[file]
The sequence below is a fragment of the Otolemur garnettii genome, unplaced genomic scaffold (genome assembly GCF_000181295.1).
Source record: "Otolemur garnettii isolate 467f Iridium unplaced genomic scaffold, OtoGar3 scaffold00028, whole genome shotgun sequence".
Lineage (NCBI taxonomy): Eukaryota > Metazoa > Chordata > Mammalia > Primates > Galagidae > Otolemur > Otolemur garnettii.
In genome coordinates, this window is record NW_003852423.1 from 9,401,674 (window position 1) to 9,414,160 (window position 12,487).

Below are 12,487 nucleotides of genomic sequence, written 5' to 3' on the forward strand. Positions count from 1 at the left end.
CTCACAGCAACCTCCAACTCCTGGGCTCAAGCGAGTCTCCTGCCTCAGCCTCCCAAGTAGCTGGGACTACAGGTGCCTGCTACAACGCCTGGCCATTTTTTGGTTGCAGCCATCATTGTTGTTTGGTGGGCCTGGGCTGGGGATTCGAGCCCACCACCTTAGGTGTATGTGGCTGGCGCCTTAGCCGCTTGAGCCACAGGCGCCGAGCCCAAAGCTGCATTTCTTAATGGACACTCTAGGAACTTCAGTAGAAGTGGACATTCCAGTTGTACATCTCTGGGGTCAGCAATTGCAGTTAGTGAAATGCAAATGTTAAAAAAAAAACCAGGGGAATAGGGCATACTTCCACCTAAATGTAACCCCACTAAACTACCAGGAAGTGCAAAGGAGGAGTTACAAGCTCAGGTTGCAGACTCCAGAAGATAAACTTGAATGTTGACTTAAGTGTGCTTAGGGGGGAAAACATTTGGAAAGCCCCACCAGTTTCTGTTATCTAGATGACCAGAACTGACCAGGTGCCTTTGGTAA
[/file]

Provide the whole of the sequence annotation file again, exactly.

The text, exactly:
The sequence below is a fragment of the Otolemur garnettii genome, unplaced genomic scaffold (genome assembly GCF_000181295.1).
Source record: "Otolemur garnettii isolate 467f Iridium unplaced genomic scaffold, OtoGar3 scaffold00028, whole genome shotgun sequence".
Lineage (NCBI taxonomy): Eukaryota > Metazoa > Chordata > Mammalia > Primates > Galagidae > Otolemur > Otolemur garnettii.
In genome coordinates, this window is record NW_003852423.1 from 9,401,674 (window position 1) to 9,414,160 (window position 12,487).

Below are 12,487 nucleotides of genomic sequence, written 5' to 3' on the forward strand. Positions count from 1 at the left end.
CTCACAGCAACCTCCAACTCCTGGGCTCAAGCGAGTCTCCTGCCTCAGCCTCCCAAGTAGCTGGGACTACAGGTGCCTGCTACAACGCCTGGCCATTTTTTGGTTGCAGCCATCATTGTTGTTTGGTGGGCCTGGGCTGGGGATTCGAGCCCACCACCTTAGGTGTATGTGGCTGGCGCCTTAGCCGCTTGAGCCACAGGCGCCGAGCCCAAAGCTGCATTTCTTAATGGACACTCTAGGAACTTCAGTAGAAGTGGACATTCCAGTTGTACATCTCTGGGGTCAGCAATTGCAGTTAGTGAAATGCAAATGTTAAAAAAAAAACCAGGGGAATAGGGCATACTTCCACCTAAATGTAACCCCACTAAACTACCAGGAAGTGCAAAGGAGGAGTTACAAGCTCAGGTTGCAGACTCCAGAAGATAAACTTGAATGTTGACTTAAGTGTGCTTAGGGGGGAAAACATTTGGAAAGCCCCACCAGTTTCTGTTATCTAGATGACCAGAACTGACCAGGTGCCTTTGGTAA